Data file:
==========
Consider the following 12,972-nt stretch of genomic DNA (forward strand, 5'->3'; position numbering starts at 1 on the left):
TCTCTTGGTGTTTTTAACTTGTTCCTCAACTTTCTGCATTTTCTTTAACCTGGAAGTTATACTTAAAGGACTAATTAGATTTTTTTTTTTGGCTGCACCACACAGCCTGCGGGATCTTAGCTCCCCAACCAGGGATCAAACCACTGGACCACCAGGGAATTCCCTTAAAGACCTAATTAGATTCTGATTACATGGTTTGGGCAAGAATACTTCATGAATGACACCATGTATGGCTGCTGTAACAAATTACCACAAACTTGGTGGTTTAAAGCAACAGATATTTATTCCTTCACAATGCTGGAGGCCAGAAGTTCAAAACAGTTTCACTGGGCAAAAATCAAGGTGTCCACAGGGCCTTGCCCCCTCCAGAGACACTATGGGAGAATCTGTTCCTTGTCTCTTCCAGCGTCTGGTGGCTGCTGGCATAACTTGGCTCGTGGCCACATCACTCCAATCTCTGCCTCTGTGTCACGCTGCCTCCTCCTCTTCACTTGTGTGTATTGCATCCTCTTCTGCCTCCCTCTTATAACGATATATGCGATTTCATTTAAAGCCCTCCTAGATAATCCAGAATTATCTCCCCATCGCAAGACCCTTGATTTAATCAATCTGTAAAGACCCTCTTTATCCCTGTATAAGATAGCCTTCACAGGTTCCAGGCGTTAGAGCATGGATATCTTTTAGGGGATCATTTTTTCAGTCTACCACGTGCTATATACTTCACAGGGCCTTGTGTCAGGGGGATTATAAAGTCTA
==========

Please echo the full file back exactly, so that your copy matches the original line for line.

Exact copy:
Consider the following 12,972-nt stretch of genomic DNA (forward strand, 5'->3'; position numbering starts at 1 on the left):
TCTCTTGGTGTTTTTAACTTGTTCCTCAACTTTCTGCATTTTCTTTAACCTGGAAGTTATACTTAAAGGACTAATTAGATTTTTTTTTTTGGCTGCACCACACAGCCTGCGGGATCTTAGCTCCCCAACCAGGGATCAAACCACTGGACCACCAGGGAATTCCCTTAAAGACCTAATTAGATTCTGATTACATGGTTTGGGCAAGAATACTTCATGAATGACACCATGTATGGCTGCTGTAACAAATTACCACAAACTTGGTGGTTTAAAGCAACAGATATTTATTCCTTCACAATGCTGGAGGCCAGAAGTTCAAAACAGTTTCACTGGGCAAAAATCAAGGTGTCCACAGGGCCTTGCCCCCTCCAGAGACACTATGGGAGAATCTGTTCCTTGTCTCTTCCAGCGTCTGGTGGCTGCTGGCATAACTTGGCTCGTGGCCACATCACTCCAATCTCTGCCTCTGTGTCACGCTGCCTCCTCCTCTTCACTTGTGTGTATTGCATCCTCTTCTGCCTCCCTCTTATAACGATATATGCGATTTCATTTAAAGCCCTCCTAGATAATCCAGAATTATCTCCCCATCGCAAGACCCTTGATTTAATCAATCTGTAAAGACCCTCTTTATCCCTGTATAAGATAGCCTTCACAGGTTCCAGGCGTTAGAGCATGGATATCTTTTAGGGGATCATTTTTTCAGTCTACCACGTGCTATATACTTCACAGGGCCTTGTGTCAGGGGGATTATAAAGTCTA